Second, a farmers market on campus would tap into the dollars that staff, faculty, and students ordinarily spend on fresh food in grocery stores.  Because all the fresh foods sold at the market (and many of the ingredients in prepared foods) are sourced from the surrounding region—the vast majority from Michigan—all that money spent at the market would go to local growers and businesses, creating varied multiplier effects in their communities.  A campus market thereby leverages the market constituted by its day-time population to benefit the surrounding community in increasing access to fresh and healthy food to residents in nearby neighborhoods.  And if the market accepts food stamps—as the Wayne State farmers market does—then the benefit is even greater because our tax dollars are not only being spent on good, healthy food, they also benefit Michigan farmers. (The federal Food Stamp Program is now called Supplemental Nutrition Assistance Program or SNAP.)

Third, the university offers its staff and faculty a range of employment benefits, including matching dollars for health insurance premiums, and related services.  The university hosts a variety of health events such as flu shots and diabetes screening, and offers staff incentives to participate in physical fitness activities.  A weekly market would encourage employees and administrators to buy more fresh foods and prepare foods at home rather than buy ready-to-eat foods on the way home.  Students may snack on an apple or a pear and a cider, instead of a bag of chips and a soda.  Why not see a farmers market as a preventive health service?  Why not act to prevent diabetes rather than just provide a free-screening or subsidize its cure?

In fact, why not work with the health care providers to encourage more staff and faculty members to purchase their fresh foods from local farmers markets (including the WSU market)? This is in line with the approach taken by hospitals participating in the 'Health Care without Harm' movement, which sees health care in a broader context than just as a set of medical services.  This movement recognizes the interconnections between the health of individuals and the health of local communities and regions.  Its food message is: eat healthfully, buy food from local producers, contribute to your region's agricultural vitality as much as your own health!  In planning, we call these win-win solutions.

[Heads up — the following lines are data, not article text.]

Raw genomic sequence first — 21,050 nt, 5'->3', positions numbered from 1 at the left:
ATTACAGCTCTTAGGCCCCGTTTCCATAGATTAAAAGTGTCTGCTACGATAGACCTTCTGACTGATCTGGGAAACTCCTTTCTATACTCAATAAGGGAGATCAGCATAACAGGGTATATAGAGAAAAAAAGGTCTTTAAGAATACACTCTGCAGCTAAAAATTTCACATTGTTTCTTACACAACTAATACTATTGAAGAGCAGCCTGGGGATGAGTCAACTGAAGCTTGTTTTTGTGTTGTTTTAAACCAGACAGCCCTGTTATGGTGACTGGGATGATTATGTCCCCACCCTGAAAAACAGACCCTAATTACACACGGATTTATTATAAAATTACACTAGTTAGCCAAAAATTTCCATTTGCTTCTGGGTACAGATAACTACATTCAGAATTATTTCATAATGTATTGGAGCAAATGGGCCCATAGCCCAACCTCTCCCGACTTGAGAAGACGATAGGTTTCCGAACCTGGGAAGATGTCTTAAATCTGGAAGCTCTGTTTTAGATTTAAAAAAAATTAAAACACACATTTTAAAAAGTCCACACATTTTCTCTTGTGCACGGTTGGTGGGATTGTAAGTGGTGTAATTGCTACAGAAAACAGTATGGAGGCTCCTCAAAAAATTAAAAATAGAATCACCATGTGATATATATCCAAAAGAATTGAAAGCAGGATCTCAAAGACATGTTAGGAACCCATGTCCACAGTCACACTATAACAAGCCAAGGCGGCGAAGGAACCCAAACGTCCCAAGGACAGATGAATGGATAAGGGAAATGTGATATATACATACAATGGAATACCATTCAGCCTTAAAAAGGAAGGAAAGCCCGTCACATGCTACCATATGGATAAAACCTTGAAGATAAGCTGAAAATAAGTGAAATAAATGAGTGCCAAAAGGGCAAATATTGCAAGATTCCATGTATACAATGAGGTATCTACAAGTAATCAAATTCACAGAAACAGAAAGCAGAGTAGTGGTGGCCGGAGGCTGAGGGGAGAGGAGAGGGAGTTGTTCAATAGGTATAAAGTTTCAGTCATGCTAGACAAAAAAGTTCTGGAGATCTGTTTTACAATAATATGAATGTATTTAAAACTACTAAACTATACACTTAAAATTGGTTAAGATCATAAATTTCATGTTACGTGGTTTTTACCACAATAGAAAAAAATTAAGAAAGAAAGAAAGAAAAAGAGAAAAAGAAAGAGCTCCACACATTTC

Not yet convinced that the university should host a farmers market?  Well, come down to Wayne State's market during the lunch hour this summer, and taste and feel the market experience.  The market starts June 9 and is offered every Wednesday for the following 21 weeks, from 11 AM to 4 PM. It's on Cass Avenue near Putnam St., in front of Prentis Hall, with free 15-minute parking provided in front of the market. 

Wayne State students and employees, employees of the Detroit Public Library, the Detroit Institute of Arts and the Detroit Medical Center, and residents of nearby neighborhoods come out in droves to sample the market's offerings.  They linger to say hello to friends they haven't seen in a while, and carry over intense discussions from labs and classrooms (yes, I have seen them!).  Co-workers go out shopping together and share recipes, thereby encouraging bonding and cooperation in the workplace.  The market is full of buzz—it's a festive and social gathering place.  Sure, the fruits and vegetables are fresh and affordable, and everyone who comes to the market leaves with bulging bags and sagging arms, but the market is also a fun place to be and see and be seen!

In short, farmers markets help integrate the university's functions in knowledge production and sharing with its business operations and also with its mission in civic and community engagement.  They also begin to sketch a picture of the university as an economic citizen of the region, which could be filled out in a variety of creative ways.  Every university should host a farmers market!  

Next: Why is a professor of urban planning running a farmers market?